Java: Numbers

Let’s get started with programming by doing something very familiar to us all… doing simple mathematical calculations. Mathematical calculations are an essential part of any successful programming so being comfortable with the basics is a good idea.

Exercise 101

Let’s use Java as a calculator! Try the following commands. Hopefully they are all quite intuitive as to what they will do.

In your javaprojects folder, create the src/ch/isl/basics/Exercise101.java file as follows.

package ch.isl.basics;

public class Exercise101 {
    public static void main(String[] args) {
        System.out.println( 2 + 2 );
        System.out.println( 1.5 + 2.25 );
        System.out.println( 7 - 2 );
        System.out.println( 3 * 4 );
        System.out.println( 10 / 2 );
    }
}

Open a console and compilte/execute:

$ javac -d bin src/ch/isl/basics/Exercise002.java
$ java -cp bin ch.isl.basics.Exercise002

Hopefully you got the outputs you would expect.

Performing simple arithmetic is all well and good but in order to do anything remotely useful, we can’t manually write numbers for calculations; we need to use variables.

A variable is a named memory location reserved for you to store values under that name. This will allow us to use the result from one calculation as the input for the next, etc.

Java is a statically, strongly typed language which means you must specify the type of data to be stored in any variable you create. For numbers, there are several data types available:

data type size values
boolean 1 bit true, false
byte 8 bits -128 to 127
short 16 bits -32,768 to 32,767
int 32 bits -2^31 to 2^31 - 1
long 64 bits -2^63 to 2^63 - 1
float 32 bits 1 bit sign, 8 bit exponent, 23 bits significant figures
double 64 bits 1 bit sign, 11 bit exponent, 52 bit significant figures

Byte, short, int and long are all integer numbers; that is they are whole numbers without any decimal component.

The easiest way to use decimals is with what are known as floating point numbers, which are float and double in Java. They store numbers capable of containing decimals by splitting the memory allocation into two main parts: one section stores a certain number of significant digits, the other section stores an exponnent. In other words, they work similar to how you could, in mathematics, write the decimal 0.13 as 13 multiplied by 10 raised to -2. The only catch is that the numbers are binary, so it would actually turn out to being 00001101 multiplied by 2 raised to -10 (hmmm… I think… see if you can double check my math on that)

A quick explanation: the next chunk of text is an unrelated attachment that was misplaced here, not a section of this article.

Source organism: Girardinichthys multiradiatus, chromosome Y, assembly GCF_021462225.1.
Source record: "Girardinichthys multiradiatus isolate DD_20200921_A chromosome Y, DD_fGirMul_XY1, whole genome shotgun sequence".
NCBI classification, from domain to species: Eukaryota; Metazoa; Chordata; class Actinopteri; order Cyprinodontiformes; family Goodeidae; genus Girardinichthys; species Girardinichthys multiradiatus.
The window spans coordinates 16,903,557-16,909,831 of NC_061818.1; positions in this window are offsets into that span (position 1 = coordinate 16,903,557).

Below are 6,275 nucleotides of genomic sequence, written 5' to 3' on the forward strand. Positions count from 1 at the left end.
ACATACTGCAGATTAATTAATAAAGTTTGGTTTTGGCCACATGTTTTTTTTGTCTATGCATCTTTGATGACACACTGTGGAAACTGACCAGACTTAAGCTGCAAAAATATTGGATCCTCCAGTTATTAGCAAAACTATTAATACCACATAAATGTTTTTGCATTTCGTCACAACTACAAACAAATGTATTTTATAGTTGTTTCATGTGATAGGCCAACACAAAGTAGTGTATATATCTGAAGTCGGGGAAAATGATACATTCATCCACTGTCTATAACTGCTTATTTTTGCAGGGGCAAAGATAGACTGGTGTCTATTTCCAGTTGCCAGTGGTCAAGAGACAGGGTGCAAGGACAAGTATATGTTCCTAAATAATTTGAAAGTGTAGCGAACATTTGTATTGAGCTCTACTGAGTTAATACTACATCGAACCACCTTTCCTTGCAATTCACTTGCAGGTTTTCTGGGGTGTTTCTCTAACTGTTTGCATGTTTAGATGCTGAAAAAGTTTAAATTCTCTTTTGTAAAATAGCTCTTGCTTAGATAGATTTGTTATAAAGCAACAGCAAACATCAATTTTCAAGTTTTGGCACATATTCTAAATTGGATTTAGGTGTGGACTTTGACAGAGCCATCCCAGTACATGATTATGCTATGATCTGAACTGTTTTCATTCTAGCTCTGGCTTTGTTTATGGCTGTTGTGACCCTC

Due to the issues involved of using base 2 for the significant component and the exponent, it means that floating point numbers regularly produce slightly weird results beyond the first few significant figures. They were designed especially for scientific calculations, where approximation errors are acceptable. They are not suitable where you need numbers that contain a lot of significant figures of accuracy (think currency storing values in thousands of dollars but also needing to store cents). In that case it is recommended to look at BigDecimal or to use a long and store the values in cents rather than dollars.

Example declarations of each type of number:

boolean b = false;      // 1 bit
byte b = 1;             // 8 bits
short s = 2;            // 16 bits
int a = 1;              // 32 bits
long l = 1;             // 64 bits
float f = 1.0;          // 32 bits
double d = 1.0;         // 64 btts
int hex = 0xFF;         // hex FF = decimal 255
double uni = 13.772E9;  // 13.772 x 10^9 (age of the universe)

Exercise 102

In your javaprojects folder, create the src/ch/isl/basics/Exercise102.java file. Use the standard code outline you used previously, with the following as the content of the main() function.

int a = 20;
int b = 6;
double c = 20;
double d = 6;
int answer1;
double answer2;

answer1 = a + b;                    // addition
answer2 = c + d;
System.out.println( answer1 );